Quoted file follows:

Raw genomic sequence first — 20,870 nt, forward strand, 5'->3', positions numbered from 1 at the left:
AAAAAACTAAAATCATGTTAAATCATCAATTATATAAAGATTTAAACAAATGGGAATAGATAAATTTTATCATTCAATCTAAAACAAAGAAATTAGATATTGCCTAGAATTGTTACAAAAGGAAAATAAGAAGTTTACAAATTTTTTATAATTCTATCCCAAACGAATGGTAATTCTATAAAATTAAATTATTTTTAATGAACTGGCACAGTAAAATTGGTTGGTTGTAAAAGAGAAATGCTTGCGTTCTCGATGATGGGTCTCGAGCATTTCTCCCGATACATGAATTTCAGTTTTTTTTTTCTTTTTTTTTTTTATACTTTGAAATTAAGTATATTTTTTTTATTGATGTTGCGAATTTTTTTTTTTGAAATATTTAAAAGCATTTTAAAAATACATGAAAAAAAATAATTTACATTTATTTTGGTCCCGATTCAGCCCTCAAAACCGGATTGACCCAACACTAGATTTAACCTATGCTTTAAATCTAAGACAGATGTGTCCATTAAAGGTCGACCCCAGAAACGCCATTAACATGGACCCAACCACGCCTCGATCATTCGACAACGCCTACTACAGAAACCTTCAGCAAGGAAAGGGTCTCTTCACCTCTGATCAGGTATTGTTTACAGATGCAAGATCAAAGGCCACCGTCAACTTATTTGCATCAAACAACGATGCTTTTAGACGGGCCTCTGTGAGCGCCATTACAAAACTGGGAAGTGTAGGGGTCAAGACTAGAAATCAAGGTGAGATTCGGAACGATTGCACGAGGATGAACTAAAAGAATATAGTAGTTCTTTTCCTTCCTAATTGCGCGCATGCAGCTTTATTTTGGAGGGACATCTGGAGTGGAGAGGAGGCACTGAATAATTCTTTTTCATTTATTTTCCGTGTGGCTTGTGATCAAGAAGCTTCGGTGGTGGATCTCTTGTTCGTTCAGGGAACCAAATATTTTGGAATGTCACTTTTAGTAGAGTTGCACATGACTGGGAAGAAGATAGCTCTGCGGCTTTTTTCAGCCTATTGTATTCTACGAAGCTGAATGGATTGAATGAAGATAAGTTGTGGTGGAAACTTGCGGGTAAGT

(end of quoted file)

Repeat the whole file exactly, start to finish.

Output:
Raw genomic sequence first — 20,870 nt, forward strand, 5'->3', positions numbered from 1 at the left:
AAAAAACTAAAATCATGTTAAATCATCAATTATATAAAGATTTAAACAAATGGGAATAGATAAATTTTATCATTCAATCTAAAACAAAGAAATTAGATATTGCCTAGAATTGTTACAAAAGGAAAATAAGAAGTTTACAAATTTTTTATAATTCTATCCCAAACGAATGGTAATTCTATAAAATTAAATTATTTTTAATGAACTGGCACAGTAAAATTGGTTGGTTGTAAAAGAGAAATGCTTGCGTTCTCGATGATGGGTCTCGAGCATTTCTCCCGATACATGAATTTCAGTTTTTTTTTTCTTTTTTTTTTTTATACTTTGAAATTAAGTATATTTTTTTTATTGATGTTGCGAATTTTTTTTTTTGAAATATTTAAAAGCATTTTAAAAATACATGAAAAAAAATAATTTACATTTATTTTGGTCCCGATTCAGCCCTCAAAACCGGATTGACCCAACACTAGATTTAACCTATGCTTTAAATCTAAGACAGATGTGTCCATTAAAGGTCGACCCCAGAAACGCCATTAACATGGACCCAACCACGCCTCGATCATTCGACAACGCCTACTACAGAAACCTTCAGCAAGGAAAGGGTCTCTTCACCTCTGATCAGGTATTGTTTACAGATGCAAGATCAAAGGCCACCGTCAACTTATTTGCATCAAACAACGATGCTTTTAGACGGGCCTCTGTGAGCGCCATTACAAAACTGGGAAGTGTAGGGGTCAAGACTAGAAATCAAGGTGAGATTCGGAACGATTGCACGAGGATGAACTAAAAGAATATAGTAGTTCTTTTCCTTCCTAATTGCGCGCATGCAGCTTTATTTTGGAGGGACATCTGGAGTGGAGAGGAGGCACTGAATAATTCTTTTTCATTTATTTTCCGTGTGGCTTGTGATCAAGAAGCTTCGGTGGTGGATCTCTTGTTCGTTCAGGGAACCAAATATTTTGGAATGTCACTTTTAGTAGAGTTGCACATGACTGGGAAGAAGATAGCTCTGCGGCTTTTTTCAGCCTATTGTATTCTACGAAGCTGAATGGATTGAATGAAGATAAGTTGTGGTGGAAACTTGCGGGTAAGT